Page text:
The good shepherd doesn’t abandon the sheep. The good shepherd is always expanding the flock. The good shepherd seeks the lost, lonely, frightened, injured, the baffled, bewildered and shocked. The good shepherd feeds, binds, strengthens. The good shepherd doesn’t assess the sheep’s worthiness, but sees each one’s God-given belovedness no matter how they obscure that image in themselves or others. The good shepherd sets the table, hosts the dinner and provides the meal. That’s what keeps me at the banquet, even when I know I am not worthy and I wish the shepherd would banish me so that I would no longer yearn for each of us to be more like the divine image buried deep within.
Leaving the table is so much easier. Feed me to the wolves and let me lament my abandonment. Let everyone fend for themselves so that we don’t have the responsibility to care for each other. Instead the good shepherd refuses to give up on me, on you, on the flock. That truth compels me to remember how important this God-put-together community is. So important that Jesus lays down his life for its sake. That reality won’t allow me to walk away or allow others to leave so easily.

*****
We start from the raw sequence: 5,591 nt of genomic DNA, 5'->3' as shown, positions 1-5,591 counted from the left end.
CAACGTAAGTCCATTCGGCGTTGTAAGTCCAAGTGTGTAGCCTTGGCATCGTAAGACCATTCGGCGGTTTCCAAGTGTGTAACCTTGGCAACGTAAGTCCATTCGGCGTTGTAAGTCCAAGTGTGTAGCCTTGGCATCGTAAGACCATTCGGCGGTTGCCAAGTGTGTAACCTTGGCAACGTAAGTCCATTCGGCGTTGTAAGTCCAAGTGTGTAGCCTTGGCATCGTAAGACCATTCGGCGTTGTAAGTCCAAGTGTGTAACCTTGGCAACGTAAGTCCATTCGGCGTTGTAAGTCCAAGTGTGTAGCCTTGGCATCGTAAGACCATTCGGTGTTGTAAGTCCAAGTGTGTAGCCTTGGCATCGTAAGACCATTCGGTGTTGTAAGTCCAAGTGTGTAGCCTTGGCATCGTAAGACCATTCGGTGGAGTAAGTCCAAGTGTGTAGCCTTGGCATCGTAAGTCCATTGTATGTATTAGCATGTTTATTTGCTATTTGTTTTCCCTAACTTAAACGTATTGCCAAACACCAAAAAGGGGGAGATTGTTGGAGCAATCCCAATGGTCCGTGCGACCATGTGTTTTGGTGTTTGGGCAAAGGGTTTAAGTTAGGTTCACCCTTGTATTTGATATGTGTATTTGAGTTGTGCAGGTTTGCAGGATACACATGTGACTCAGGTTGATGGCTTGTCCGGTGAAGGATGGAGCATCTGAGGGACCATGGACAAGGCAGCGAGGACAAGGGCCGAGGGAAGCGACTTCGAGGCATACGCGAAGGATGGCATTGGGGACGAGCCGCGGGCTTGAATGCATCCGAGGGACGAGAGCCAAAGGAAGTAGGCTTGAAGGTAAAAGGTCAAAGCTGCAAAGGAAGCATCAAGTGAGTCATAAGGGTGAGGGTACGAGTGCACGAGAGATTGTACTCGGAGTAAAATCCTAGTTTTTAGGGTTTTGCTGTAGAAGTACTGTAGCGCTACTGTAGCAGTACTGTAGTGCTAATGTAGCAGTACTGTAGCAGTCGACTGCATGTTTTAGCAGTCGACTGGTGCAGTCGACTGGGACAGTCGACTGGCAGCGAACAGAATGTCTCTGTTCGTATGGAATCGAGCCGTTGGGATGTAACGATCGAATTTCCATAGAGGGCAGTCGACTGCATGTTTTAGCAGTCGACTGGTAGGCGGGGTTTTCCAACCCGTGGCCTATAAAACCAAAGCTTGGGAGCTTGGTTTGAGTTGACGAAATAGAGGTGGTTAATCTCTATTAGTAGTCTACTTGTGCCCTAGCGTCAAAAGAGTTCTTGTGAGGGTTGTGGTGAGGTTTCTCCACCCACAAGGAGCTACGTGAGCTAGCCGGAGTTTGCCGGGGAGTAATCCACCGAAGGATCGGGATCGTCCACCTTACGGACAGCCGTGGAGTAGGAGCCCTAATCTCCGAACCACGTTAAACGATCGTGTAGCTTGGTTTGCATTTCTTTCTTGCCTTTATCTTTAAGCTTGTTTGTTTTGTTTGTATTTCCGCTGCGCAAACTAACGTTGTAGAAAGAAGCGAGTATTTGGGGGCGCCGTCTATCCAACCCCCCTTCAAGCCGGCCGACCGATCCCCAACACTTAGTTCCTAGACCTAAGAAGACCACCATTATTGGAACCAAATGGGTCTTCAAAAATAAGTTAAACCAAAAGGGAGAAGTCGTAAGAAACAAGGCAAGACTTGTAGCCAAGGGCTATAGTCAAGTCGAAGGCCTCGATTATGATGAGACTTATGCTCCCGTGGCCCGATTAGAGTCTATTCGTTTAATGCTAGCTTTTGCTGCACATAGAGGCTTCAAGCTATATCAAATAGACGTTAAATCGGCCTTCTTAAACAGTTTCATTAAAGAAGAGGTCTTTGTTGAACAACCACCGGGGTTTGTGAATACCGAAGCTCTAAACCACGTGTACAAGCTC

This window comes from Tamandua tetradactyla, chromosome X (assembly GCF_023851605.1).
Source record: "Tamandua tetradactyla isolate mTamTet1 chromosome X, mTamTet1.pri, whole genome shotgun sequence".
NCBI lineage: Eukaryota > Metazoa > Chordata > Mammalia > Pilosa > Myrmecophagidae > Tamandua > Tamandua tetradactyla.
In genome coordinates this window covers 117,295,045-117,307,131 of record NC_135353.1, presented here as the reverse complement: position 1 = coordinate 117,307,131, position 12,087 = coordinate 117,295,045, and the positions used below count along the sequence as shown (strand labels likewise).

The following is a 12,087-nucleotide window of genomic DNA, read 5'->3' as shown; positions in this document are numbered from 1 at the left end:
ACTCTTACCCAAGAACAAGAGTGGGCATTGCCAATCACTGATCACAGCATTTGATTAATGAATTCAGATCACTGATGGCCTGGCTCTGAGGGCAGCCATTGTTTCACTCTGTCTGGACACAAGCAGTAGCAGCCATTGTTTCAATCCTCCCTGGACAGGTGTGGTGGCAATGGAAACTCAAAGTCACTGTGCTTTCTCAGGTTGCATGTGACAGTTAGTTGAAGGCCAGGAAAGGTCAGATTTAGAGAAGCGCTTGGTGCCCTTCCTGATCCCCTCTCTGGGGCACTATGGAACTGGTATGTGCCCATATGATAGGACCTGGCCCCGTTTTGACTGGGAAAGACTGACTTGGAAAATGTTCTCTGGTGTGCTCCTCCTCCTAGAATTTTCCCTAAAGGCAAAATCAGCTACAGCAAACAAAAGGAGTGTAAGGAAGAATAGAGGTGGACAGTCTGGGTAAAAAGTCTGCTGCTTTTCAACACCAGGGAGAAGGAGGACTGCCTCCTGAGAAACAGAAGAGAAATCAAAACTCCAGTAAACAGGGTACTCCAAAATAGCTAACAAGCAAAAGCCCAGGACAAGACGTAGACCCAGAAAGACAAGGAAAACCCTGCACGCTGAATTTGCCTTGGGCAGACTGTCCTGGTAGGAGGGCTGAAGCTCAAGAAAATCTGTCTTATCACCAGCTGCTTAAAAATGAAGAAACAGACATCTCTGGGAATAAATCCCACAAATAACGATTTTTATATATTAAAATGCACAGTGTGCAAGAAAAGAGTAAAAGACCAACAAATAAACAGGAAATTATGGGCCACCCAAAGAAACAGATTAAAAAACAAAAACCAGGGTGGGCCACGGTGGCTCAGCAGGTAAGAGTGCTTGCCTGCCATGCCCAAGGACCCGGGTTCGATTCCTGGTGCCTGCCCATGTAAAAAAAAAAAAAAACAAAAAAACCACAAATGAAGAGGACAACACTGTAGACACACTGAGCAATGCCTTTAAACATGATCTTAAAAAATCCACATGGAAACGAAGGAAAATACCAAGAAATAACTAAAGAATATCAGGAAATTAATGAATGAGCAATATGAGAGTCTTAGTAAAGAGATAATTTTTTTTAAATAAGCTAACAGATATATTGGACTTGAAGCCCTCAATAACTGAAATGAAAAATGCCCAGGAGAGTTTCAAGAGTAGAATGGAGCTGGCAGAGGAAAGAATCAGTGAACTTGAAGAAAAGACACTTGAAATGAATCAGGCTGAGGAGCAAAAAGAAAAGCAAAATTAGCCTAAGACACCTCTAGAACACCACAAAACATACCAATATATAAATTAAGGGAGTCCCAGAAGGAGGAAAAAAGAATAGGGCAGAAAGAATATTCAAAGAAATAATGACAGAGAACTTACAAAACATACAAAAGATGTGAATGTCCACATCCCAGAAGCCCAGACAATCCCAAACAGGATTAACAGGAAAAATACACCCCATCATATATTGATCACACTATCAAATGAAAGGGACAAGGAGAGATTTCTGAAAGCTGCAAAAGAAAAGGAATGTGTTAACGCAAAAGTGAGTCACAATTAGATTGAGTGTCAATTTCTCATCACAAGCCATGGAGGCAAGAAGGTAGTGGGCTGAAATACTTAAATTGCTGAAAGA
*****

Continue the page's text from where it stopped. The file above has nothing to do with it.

This week someone I know, of good will, with a great heart, was deeply hurt by the very person he was striving to help. The wounded, lost sheep he had sought lashed out in fear, frustration, anger. Isn’t that what wounded sheep do? As he recalled the events he was despondent, weary, ready to abandon the sheep and the flock with which he has been entrusted. But after some reflection, some rest, some green pastures in which to lie down, he resolved to stay, at the table, with the flock, despite the enemies, the wolves, the valleys, the frustrations, the fear and hurt that inevitably come with living in a community of the wounded, which is all communities. He resolved to stay because he is a follower of the Good Shepherd who lays down his life for the sheep, not because they are worthy, but because they are his and he knows them, and he loves them anyway.